Over 90% of solicitors responding to a Law Society survey oppose the application of a lower standard of proof in disciplinary cases, ahead of a consultation on the subject expected soon.

Some 37 of 40 solicitors who responded favoured retaining the current criminal standard. They cited the serious consequences of cases and the high prosecution success rate as good reasons for cases to be established ‘beyond reasonable doubt’, rather than on the ‘balance of probabilities’. Respondents rejected a like-for-like comparison with other professions because solicitors are regulated differently.

The three solicitors who demurred said it was ‘in the public interest’ for the lower civil standard to be applied, and that this would bring solicitors into line with other professions. The bar’s regulator opted to lower the standard last November.

’We will present our members’ views on this important issue when the SDT publishes its consultation,’ said the Society.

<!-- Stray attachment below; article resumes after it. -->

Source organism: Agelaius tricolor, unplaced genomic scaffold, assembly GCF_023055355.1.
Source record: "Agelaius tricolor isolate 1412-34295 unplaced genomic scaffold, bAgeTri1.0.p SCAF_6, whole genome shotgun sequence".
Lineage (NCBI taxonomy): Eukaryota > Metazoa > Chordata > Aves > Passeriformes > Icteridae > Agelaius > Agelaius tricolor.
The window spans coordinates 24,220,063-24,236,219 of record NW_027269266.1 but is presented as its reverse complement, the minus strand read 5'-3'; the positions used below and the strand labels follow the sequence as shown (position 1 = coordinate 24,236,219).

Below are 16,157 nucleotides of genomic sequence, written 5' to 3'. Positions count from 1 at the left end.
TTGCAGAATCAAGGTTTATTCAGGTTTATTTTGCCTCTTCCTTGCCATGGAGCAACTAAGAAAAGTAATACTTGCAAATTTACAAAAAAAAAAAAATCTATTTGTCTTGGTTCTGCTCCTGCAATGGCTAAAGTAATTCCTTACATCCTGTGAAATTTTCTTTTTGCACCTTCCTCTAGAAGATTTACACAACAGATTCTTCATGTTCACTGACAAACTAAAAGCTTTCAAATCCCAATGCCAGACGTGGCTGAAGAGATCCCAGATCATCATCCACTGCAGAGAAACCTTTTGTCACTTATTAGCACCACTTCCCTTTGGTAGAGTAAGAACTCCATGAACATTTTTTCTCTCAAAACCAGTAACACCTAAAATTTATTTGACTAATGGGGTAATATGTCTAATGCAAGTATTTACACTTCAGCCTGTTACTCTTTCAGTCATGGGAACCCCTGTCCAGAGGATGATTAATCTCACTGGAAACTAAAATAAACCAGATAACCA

Last October Chancery Lane published a discussion paper putting forward both sides of the argument and acknowledging the perception that the criminal standard protects solicitors rather than clients. Its formal position has been and remains to support the criminal standard.

Law Society president Joe Egan said: ’The Solicitors Disciplinary Tribunal can end a solicitor’s career. The large majority of people who responded to our paper felt the tribunal should be sure it is making the right decision before it does so. We hope this summary of responses from the profession is useful evidence to inform the tribunal’s rules.’